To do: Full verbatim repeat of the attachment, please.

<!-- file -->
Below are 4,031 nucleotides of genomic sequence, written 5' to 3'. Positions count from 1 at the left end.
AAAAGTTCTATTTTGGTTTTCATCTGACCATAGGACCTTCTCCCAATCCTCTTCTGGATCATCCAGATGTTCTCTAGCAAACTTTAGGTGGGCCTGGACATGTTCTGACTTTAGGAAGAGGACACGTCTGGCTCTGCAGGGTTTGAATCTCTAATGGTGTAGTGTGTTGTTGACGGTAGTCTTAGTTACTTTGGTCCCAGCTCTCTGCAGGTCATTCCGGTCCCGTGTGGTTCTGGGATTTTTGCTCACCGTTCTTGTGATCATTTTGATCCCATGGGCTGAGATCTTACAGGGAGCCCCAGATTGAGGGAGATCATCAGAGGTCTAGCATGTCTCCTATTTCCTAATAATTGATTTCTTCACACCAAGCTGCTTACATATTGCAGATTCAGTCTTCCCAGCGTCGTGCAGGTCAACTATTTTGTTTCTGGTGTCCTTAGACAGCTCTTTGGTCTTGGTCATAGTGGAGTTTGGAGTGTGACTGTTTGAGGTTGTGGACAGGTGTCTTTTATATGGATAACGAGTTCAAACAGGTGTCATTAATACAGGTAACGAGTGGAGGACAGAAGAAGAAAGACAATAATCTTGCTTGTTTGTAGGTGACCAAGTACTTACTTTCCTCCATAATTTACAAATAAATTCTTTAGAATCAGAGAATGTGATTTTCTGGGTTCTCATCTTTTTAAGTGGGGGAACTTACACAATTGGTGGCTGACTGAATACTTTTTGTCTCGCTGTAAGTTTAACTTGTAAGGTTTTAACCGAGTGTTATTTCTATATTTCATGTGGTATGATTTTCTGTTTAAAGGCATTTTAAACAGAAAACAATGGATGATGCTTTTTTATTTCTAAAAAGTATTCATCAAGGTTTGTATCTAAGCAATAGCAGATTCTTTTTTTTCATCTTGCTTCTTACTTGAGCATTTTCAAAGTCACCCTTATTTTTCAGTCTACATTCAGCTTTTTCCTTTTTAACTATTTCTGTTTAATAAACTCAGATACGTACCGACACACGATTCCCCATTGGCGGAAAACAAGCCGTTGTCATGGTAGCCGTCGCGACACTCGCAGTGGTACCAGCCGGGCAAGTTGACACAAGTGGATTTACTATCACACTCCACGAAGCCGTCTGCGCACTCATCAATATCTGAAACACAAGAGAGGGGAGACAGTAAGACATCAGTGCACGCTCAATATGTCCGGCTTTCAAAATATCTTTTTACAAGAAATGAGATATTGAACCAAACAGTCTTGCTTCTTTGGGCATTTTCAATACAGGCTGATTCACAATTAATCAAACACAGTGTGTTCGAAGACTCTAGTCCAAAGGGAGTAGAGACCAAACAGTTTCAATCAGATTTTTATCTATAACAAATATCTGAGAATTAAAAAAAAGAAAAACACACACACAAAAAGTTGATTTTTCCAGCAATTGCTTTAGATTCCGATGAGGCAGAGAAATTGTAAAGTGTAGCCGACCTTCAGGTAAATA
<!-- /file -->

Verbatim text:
Below are 4,031 nucleotides of genomic sequence, written 5' to 3'. Positions count from 1 at the left end.
AAAAGTTCTATTTTGGTTTTCATCTGACCATAGGACCTTCTCCCAATCCTCTTCTGGATCATCCAGATGTTCTCTAGCAAACTTTAGGTGGGCCTGGACATGTTCTGACTTTAGGAAGAGGACACGTCTGGCTCTGCAGGGTTTGAATCTCTAATGGTGTAGTGTGTTGTTGACGGTAGTCTTAGTTACTTTGGTCCCAGCTCTCTGCAGGTCATTCCGGTCCCGTGTGGTTCTGGGATTTTTGCTCACCGTTCTTGTGATCATTTTGATCCCATGGGCTGAGATCTTACAGGGAGCCCCAGATTGAGGGAGATCATCAGAGGTCTAGCATGTCTCCTATTTCCTAATAATTGATTTCTTCACACCAAGCTGCTTACATATTGCAGATTCAGTCTTCCCAGCGTCGTGCAGGTCAACTATTTTGTTTCTGGTGTCCTTAGACAGCTCTTTGGTCTTGGTCATAGTGGAGTTTGGAGTGTGACTGTTTGAGGTTGTGGACAGGTGTCTTTTATATGGATAACGAGTTCAAACAGGTGTCATTAATACAGGTAACGAGTGGAGGACAGAAGAAGAAAGACAATAATCTTGCTTGTTTGTAGGTGACCAAGTACTTACTTTCCTCCATAATTTACAAATAAATTCTTTAGAATCAGAGAATGTGATTTTCTGGGTTCTCATCTTTTTAAGTGGGGGAACTTACACAATTGGTGGCTGACTGAATACTTTTTGTCTCGCTGTAAGTTTAACTTGTAAGGTTTTAACCGAGTGTTATTTCTATATTTCATGTGGTATGATTTTCTGTTTAAAGGCATTTTAAACAGAAAACAATGGATGATGCTTTTTTATTTCTAAAAAGTATTCATCAAGGTTTGTATCTAAGCAATAGCAGATTCTTTTTTTTCATCTTGCTTCTTACTTGAGCATTTTCAAAGTCACCCTTATTTTTCAGTCTACATTCAGCTTTTTCCTTTTTAACTATTTCTGTTTAATAAACTCAGATACGTACCGACACACGATTCCCCATTGGCGGAAAACAAGCCGTTGTCATGGTAGCCGTCGCGACACTCGCAGTGGTACCAGCCGGGCAAGTTGACACAAGTGGATTTACTATCACACTCCACGAAGCCGTCTGCGCACTCATCAATATCTGAAACACAAGAGAGGGGAGACAGTAAGACATCAGTGCACGCTCAATATGTCCGGCTTTCAAAATATCTTTTTACAAGAAATGAGATATTGAACCAAACAGTCTTGCTTCTTTGGGCATTTTCAATACAGGCTGATTCACAATTAATCAAACACAGTGTGTTCGAAGACTCTAGTCCAAAGGGAGTAGAGACCAAACAGTTTCAATCAGATTTTTATCTATAACAAATATCTGAGAATTAAAAAAAAGAAAAACACACACACAAAAAGTTGATTTTTCCAGCAATTGCTTTAGATTCCGATGAGGCAGAGAAATTGTAAAGTGTAGCCGACCTTCAGGTAAATA